5 days ago
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DEA Cameras Tracking Hundreds of Millions of Car Journeys Across the US

Bob the Super Hamste Re:Cam-tastic (152 comments)

I have thought of building an LED license plate frame to mess with the cameras and others have tinkered with the idea some. The results at best could be considered hit or miss but that doesn't mean it couldn't be improved upon since most I have seen only output a few watts of power. I have been trying to figure out if I could build one with a power draw of 100-200W using some high output IR LEDs (the new license plates Minnesota uses are designed to be highly viable in the IR spectrum). Having a frame that isn't covering the license plate at all is perfectly legal in Minnesota but other things are not Minnesota statute 169.79 Subd. 7. Also the existing laws on vehicle illumination would also not prohibit this.

By frame I mean many concentric rings of LEDs packed tightly around the license plate so that you have 100 watts of IR LEDs shining around each plate. One of these days I will get some time to do it, and may also look into illuminating the front and rear windshield with IR LEDs as well in a similar fashion to further flood the image with IR.

5 days ago
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Plan C: The Cold War Plan Which Would Have Brought the US Under Martial Law

Bob the Super Hamste Re:Urban legend? (308 comments)

What always bothered me about that situation and I could never find an answer to is the laws about leaving property on public land in Nevada. In Minnesota, my state, there are very specific rules about leaving personal property on public land so after 14 days it becomes abandoned property and anyone can take it legally. This is why you hear about people who have their tree stands stolen that they put up weeks before hand but then state that when the reported the incident the police didn't do anything. I have wondered if there was a similar law in in Nevada because if so it would make it so anyone could have claimed his cattle and I bet some other rancher wouldn't have minded getting some free head of cattle to bolster their own herds.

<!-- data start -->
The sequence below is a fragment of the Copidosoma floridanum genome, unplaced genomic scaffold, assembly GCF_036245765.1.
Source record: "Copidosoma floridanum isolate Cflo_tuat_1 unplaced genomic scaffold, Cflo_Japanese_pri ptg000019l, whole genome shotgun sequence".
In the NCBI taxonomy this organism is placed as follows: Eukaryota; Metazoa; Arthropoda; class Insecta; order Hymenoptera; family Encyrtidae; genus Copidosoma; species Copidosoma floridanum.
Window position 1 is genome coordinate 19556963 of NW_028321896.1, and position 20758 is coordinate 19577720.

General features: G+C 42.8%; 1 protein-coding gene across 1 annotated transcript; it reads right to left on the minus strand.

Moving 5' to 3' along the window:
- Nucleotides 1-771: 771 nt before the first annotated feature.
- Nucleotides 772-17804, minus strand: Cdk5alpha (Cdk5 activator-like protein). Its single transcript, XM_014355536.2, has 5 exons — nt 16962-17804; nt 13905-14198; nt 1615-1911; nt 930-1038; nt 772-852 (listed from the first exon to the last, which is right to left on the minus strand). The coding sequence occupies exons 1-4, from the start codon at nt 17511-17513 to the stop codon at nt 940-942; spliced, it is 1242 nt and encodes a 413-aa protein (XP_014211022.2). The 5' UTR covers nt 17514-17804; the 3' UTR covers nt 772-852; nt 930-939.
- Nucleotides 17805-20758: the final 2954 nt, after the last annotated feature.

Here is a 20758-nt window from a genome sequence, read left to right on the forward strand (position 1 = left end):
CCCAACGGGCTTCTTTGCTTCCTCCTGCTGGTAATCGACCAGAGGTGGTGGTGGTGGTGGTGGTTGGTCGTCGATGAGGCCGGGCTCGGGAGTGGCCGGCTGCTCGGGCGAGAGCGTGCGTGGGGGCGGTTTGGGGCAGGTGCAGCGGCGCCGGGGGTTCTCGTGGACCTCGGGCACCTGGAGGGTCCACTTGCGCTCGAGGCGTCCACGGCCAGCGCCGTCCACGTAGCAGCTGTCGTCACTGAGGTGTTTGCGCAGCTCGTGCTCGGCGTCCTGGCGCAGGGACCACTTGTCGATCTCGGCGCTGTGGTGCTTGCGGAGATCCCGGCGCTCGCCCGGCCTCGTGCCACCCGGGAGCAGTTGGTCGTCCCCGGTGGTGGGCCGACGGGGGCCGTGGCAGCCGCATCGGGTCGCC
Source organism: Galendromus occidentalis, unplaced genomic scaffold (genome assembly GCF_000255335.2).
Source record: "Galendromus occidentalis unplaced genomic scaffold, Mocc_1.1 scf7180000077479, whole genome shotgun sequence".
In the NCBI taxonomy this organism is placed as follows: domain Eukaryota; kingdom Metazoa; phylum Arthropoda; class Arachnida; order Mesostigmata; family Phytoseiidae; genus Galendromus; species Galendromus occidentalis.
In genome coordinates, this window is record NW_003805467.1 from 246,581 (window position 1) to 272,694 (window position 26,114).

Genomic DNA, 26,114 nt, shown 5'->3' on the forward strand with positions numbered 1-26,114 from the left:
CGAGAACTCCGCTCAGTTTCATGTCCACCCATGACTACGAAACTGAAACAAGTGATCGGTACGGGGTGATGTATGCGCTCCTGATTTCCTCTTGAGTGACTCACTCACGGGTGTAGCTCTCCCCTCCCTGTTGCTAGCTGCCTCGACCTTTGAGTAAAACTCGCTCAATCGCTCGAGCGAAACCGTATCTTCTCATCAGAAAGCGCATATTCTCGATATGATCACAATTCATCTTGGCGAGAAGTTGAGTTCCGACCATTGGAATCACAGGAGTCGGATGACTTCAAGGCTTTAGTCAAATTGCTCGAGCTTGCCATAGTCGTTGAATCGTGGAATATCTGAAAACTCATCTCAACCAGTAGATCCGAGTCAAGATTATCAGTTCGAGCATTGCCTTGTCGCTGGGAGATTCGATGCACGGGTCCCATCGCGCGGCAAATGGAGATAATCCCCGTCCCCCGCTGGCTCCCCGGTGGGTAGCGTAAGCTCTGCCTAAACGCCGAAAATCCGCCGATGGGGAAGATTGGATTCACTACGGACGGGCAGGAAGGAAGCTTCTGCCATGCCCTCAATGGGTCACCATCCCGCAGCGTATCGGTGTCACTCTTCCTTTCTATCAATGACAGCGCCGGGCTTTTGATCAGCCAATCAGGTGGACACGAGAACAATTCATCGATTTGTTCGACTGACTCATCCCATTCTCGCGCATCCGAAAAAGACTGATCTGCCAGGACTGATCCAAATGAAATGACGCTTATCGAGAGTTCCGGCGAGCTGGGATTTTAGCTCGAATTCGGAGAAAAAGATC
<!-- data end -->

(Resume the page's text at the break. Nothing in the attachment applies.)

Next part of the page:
5 days ago
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Verizon, Cable Lobby Oppose Spec-Bump For Broadband Definition

Bob the Super Hamste Re:Because everyone mono-tasks (255 comments)

In my house similar situations happen rather frequently. Just replace MS office with some large GIS data set, or linux distro I want to try on some other box. Having Netflix and Hulu or YouTube running at the same time is is fairly common too.

about a week ago
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Omand Warns of "Ethically Worse" Spying If Unbreakable Encryption Is Allowed

Bob the Super Hamste Re:Translation ... (392 comments)

Well it did happen in Minneapolis, MN. I believe that the guy who shot back even won his lawsuit even if it took a few years.

about a week ago
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Fish Found Living Half a Mile Under Antarctic Ice

Bob the Super Hamste Re:Question (78 comments)

I was under the impression that the only things that people have made that will show that there was intelligent life on this planet in millions of years would be the giant bronze propellers on our largest ships. Not sure about their longevity over a billion years but I have heard estimates that they will last a few million.

about a week ago
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IRS Warns of Downtime Risk As Congress Makes Cuts

Bob the Super Hamste Re:Congress Makes Cuts (253 comments)